MADISON, Wis. (AP) — A Wisconsin judge on Wednesday ordered election clerks not to fill in missing information on witness certification envelopes that contain absentee ballots, delivering a victory to Republicans nine weeks before the election in the battleground state.
The lawsuit, backed by the GOP-controlled Legislature, is the latest move by Republicans to tighten restrictions on absentee voting in the swing state where Democratic Gov. Tony Evers and Republican Sen. Ron Johnson are on the ballot in November.
Waukesha County Circuit Judge Michael Aprahamian on Wednesday granted GOP motions to immediately block the practice, known as ballot curing. The case is expected to ultimately go to the conservative-controlled Wisconsin Supreme Court, which in July ruled that absentee ballot drop boxes located outside of clerk offices are illegal.
Republicans argue that 2016 Wisconsin Elections Commission guidance issued to the state’s 1,800-plus local election clerks and 72 county clerks saying that they can cure ballot certificates without contacting the voter is illegal. Clerks only address problems on the witness certificate, which doubles as an envelope, and not the ballot itself. Republicans did not contest the practice until after Donald Trump’s narrow loss in 2020, when nearly 1.4 million voters cast absentee ballots and COVID-19 vaccines weren't available yet.
“This isn’t a case about counting votes,” said George Burnett, attorney for the Republican Party of Waukesha County, which brought the lawsuit. “This is a case about stopping the issuance of guidance that violates Wisconsin law.”
The Waukesha County Democratic Party, which is defending the practice, argues that Republicans are trying to create confusion and uncertainty just weeks before early voting begins. All absentee ballots in Wisconsin must be sent to voters by Sept. 22. The guidance has been in effect for more than 20 statewide elections, and Democrats argue it is lawful and necessary to comply with the federal Civil Rights Act.
The issue was previously raised by Trump after he narrowly lost the 2020 election. The Wisconsin Supreme Court did not directly address it in upholding Trump’s loss, but four of the seven justices suggested that the guidance allowing clerks to cure absentee ballot certificates was reasonable.
Republicans have been trying for months to undo the guidance from the elections commission. In January, a GOP-led legislative committee told the commission to suspend its guidance or submit a proposed rule to clarify it. When the commission submitted its emergency rule, Republican lawmakers blocked it. The commission’s position is that the underlying guidance remains in effect.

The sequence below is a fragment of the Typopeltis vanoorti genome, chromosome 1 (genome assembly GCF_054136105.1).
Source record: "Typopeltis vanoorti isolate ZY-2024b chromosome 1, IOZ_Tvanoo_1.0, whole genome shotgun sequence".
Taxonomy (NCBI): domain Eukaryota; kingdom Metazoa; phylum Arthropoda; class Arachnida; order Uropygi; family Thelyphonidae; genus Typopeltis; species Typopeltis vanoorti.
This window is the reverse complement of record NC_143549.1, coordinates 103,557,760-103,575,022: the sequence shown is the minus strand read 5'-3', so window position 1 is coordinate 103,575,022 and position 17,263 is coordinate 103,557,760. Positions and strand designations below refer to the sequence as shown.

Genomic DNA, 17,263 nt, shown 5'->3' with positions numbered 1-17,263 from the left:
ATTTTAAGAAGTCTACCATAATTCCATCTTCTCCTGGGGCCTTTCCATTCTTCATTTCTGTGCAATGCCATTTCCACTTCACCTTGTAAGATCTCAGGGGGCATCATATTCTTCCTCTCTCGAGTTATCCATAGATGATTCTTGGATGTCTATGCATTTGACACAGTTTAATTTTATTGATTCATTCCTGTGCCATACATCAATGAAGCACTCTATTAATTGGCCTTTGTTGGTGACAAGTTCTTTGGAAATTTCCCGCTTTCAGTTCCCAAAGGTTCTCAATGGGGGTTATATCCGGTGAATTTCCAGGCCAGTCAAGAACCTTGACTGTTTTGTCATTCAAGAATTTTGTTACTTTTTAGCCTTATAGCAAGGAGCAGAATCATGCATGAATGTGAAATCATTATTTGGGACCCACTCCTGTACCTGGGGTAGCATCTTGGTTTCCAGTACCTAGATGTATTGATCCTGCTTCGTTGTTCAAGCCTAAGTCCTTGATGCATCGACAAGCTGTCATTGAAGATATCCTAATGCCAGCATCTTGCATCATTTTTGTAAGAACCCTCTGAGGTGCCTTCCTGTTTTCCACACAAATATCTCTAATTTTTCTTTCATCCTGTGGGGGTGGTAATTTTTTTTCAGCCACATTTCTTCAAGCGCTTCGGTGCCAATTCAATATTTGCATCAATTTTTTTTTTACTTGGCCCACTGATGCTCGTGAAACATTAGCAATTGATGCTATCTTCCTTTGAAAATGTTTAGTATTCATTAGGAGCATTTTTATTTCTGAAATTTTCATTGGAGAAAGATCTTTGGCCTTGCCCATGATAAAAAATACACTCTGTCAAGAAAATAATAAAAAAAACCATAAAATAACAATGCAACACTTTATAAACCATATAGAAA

But the back-and-forth has been confusing for clerks who wonder what they can do to ensure ballots are counted.
The lawsuit was filed by the Republican Party of Waukesha County and three voters, and the Republican-led Legislature intervened. The Waukesha County Democratic Party and the League of Women Voters of Wisconsin joined the commission in defending the guidance.
Both sides made their arguments in court before the judge ruled Wednesday.
Wisconsin law requires absentee ballots to be submitted in an envelope that contains a witness signature and the address of that person and the voter. The elections commission guidance said clerks could complete missing information without contacting the voter “if clerks are reasonably able to discern any missing information from outside sources.” For example, the clerk could fill in a missing address for the voter or witness if they knew the person or could verify the address on their own.
Republicans don’t want clerks to be able to add or fix any information. Instead, they want them to either contact the voter to correct the ballot certificate or not count it.
The Legislative Audit Bureau last year reviewed nearly 15,000 absentee ballot envelopes from the 2020 election across 29 municipalities and found that 1,022, or about 7%, were missing parts of witness addresses. Auditors found that clerks had corrected addresses on 66 envelopes, or 0.4% of the sample.
The audit cautioned against extrapolating the findings statewide, however, noting that auditors reviewed ballot envelopes from nine of the 10 municipalities with the highest proportion of absentee ballots.
For more AP coverage of the midterm elections: https://apnews.com/hub/2022-midterm-elections
Scott Bauer, The Associated Press